With a search about to begin for a new B.C. NDP leader, Prince George-Valemount provincial council delegate Sherry Ogasawara hopes Adrian Dix's legacy will be the positive tone the party used in the last election campaign.
"Adrian talked a lot over the last year and a half about bringing positivity back into politics," Ogasawara said. "That was one of the things I really embraced; everyone who knows me, knows me as a positive person."
The lack of negative ads was the hallmark of the Dix-led NDP campaign in May, but it didn't translate into enough votes for the party as the Liberals won a fourth straight majority government.
Dix announced his resignation as party leader in a three-step process on Wednesday, first at a meeting with the current caucus, then with the media and finally with his riding association and supporters. He was elected leader in 2011 and led the party to what he described as an "enormously disappointing defeat" in May's election.
With pundits and public opinion polls predicting an NDP victory in the weeks leading up the election, Dix found himself once again on the opposition benches after Christy Clark led the Liberals back into power.
Dix said he expected a close election all along and took responsibility for the defeat.
"The best result for the NDP is a new leader," he said.
Dix defended the party's platform, but said the Liberals were able to unite their voters against the NDP and that was the difference on election night.
Ogasawara, who placed second to Liberal incumbent Shirley Bond in Prince George-Valemount in the spring election, said blaming Dix for the loss would be overly simplistic, but she agreed with his decision to step aside for the good of the party.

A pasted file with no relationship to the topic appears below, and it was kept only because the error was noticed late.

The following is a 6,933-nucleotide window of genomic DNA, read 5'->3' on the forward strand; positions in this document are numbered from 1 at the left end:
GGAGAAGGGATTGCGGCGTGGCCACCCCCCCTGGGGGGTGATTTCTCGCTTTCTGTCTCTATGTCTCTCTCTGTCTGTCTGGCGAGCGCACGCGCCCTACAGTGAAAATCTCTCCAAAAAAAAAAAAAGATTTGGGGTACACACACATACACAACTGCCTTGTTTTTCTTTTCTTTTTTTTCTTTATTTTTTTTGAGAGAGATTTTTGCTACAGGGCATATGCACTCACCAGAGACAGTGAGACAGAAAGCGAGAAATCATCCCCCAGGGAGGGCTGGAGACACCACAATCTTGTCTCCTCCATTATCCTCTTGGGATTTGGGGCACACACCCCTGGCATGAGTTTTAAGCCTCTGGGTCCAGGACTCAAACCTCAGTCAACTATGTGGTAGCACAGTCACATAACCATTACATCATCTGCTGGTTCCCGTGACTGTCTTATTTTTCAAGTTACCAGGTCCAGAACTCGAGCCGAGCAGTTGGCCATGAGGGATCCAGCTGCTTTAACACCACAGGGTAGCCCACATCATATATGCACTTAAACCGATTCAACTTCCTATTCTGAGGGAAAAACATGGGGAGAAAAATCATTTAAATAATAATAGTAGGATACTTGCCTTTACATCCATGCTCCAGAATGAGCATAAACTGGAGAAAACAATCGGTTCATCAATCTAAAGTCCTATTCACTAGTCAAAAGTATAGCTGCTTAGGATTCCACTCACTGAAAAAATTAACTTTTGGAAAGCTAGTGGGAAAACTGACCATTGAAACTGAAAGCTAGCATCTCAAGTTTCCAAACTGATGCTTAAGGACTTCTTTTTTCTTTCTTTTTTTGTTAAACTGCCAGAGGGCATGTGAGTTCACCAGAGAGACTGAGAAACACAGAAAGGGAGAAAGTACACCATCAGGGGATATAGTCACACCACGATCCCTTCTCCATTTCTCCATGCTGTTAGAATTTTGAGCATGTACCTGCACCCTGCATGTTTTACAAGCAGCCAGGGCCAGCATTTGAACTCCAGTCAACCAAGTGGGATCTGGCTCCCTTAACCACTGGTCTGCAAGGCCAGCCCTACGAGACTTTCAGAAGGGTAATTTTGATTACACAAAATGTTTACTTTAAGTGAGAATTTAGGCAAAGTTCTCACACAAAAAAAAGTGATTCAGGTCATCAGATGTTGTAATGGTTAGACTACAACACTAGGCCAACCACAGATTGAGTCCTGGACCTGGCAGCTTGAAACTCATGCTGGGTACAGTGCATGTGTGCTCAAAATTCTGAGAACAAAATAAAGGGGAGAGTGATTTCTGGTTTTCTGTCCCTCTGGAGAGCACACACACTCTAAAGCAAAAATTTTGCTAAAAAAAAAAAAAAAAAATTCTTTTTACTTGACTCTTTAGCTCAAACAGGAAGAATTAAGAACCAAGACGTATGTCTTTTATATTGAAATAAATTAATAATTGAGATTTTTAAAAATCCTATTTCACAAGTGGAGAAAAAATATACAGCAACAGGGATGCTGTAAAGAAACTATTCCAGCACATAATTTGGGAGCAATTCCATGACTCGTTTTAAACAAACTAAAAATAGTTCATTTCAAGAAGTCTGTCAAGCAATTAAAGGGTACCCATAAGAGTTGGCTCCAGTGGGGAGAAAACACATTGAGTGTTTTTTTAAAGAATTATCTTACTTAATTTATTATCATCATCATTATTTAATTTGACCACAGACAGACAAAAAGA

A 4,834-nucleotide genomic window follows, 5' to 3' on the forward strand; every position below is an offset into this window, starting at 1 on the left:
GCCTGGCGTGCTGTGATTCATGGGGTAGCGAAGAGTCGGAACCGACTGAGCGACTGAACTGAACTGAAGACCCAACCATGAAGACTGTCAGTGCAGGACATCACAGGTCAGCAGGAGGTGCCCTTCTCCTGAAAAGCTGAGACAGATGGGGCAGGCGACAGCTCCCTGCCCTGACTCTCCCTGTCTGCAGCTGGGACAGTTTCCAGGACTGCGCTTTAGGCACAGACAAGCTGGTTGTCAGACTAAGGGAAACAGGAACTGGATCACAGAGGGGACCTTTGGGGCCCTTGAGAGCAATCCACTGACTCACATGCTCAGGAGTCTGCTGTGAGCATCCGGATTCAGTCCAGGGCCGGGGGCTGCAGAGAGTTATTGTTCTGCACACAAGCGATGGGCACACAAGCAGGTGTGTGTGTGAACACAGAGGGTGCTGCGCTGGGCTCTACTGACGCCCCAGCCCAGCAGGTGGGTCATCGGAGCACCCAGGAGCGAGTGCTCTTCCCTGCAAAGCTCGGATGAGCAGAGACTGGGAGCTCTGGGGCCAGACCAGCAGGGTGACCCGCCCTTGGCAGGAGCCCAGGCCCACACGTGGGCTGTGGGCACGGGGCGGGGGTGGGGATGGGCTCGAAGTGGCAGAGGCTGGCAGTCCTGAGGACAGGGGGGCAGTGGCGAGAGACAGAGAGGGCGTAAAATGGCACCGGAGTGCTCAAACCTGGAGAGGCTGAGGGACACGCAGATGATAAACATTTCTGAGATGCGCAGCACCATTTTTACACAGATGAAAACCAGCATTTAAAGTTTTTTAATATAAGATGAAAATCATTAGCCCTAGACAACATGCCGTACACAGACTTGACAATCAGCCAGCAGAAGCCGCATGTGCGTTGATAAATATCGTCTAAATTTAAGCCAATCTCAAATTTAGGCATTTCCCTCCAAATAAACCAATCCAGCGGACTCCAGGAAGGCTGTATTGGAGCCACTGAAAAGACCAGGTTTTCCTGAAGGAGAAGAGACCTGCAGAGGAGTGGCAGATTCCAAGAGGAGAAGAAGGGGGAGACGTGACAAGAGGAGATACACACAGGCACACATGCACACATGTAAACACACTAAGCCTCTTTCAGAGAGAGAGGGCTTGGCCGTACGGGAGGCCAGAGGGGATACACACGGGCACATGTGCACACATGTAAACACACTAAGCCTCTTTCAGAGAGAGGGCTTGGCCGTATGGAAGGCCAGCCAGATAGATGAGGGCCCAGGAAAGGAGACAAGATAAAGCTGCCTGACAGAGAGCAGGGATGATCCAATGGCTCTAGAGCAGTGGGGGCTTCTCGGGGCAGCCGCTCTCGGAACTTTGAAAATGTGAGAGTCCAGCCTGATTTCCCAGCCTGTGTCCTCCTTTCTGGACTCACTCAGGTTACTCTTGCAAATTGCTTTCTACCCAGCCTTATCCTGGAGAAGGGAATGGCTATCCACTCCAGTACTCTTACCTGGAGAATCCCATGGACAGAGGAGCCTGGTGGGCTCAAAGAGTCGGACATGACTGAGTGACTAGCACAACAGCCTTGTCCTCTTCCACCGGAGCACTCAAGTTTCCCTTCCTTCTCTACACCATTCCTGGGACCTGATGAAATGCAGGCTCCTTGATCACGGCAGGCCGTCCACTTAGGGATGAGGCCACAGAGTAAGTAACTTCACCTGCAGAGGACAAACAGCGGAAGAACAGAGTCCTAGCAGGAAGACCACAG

She said she will encourage party members not just to look for a new leader but to also closely examine the party's approach to politics and the product it's offering voters.
"We don't just need to look at the person, I think it's looking at the entire package," she said. "Adrian was one person in the mix, he was the lead delivering the message."
No date has been set for a leadership race, but Dix indicated he hoped a new leader would be picked next year. Dix, who will stay on until a new leader is selected, won't endorse any of the candidates.
"Whoever is chosen as the next leader will have my complete support," Dix said.
Ogasawara wasn't ready to name any possible contenders she had her eye on for the leadership, but she said she will be active in the party in the coming months, beginning with a party convention set for November.
"I know whatever direction we move forward in I'll be playing an active role," she said.
Dix will stay on as an MLA and plans to run again to represent the NDP in his Vancouver-Kingsway riding in four years. He plans to follow the model set by Carole James who stepped down as leader following the NDP's loss in the 2009 election, but stayed on as a high-profile member of caucus.